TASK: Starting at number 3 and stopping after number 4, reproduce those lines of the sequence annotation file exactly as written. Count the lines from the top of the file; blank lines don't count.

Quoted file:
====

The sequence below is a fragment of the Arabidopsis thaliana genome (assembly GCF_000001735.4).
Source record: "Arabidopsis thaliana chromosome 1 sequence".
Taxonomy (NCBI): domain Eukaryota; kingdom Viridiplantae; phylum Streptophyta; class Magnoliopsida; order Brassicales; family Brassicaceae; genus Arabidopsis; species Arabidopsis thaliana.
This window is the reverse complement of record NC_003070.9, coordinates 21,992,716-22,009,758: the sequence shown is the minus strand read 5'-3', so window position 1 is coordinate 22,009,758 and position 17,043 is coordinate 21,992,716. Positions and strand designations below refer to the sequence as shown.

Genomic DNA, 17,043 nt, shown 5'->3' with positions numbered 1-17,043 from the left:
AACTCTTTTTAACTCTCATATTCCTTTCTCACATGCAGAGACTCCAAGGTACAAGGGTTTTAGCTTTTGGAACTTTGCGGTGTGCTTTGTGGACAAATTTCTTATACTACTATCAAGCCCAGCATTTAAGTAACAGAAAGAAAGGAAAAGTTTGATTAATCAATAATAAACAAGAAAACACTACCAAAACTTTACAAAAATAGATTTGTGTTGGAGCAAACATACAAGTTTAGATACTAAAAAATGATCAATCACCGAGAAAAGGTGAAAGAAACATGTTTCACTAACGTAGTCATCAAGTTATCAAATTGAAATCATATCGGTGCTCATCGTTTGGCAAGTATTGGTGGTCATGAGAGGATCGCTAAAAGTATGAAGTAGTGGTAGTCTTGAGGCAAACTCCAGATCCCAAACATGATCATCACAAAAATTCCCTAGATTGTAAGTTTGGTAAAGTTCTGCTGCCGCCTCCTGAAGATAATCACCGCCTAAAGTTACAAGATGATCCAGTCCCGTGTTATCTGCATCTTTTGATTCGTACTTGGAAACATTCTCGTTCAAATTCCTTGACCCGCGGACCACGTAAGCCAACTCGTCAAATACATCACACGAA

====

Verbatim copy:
Taxonomy (NCBI): domain Eukaryota; kingdom Viridiplantae; phylum Streptophyta; class Magnoliopsida; order Brassicales; family Brassicaceae; genus Arabidopsis; species Arabidopsis thaliana.
This window is the reverse complement of record NC_003070.9, coordinates 21,992,716-22,009,758: the sequence shown is the minus strand read 5'-3', so window position 1 is coordinate 22,009,758 and position 17,043 is coordinate 21,992,716. Positions and strand designations below refer to the sequence as shown.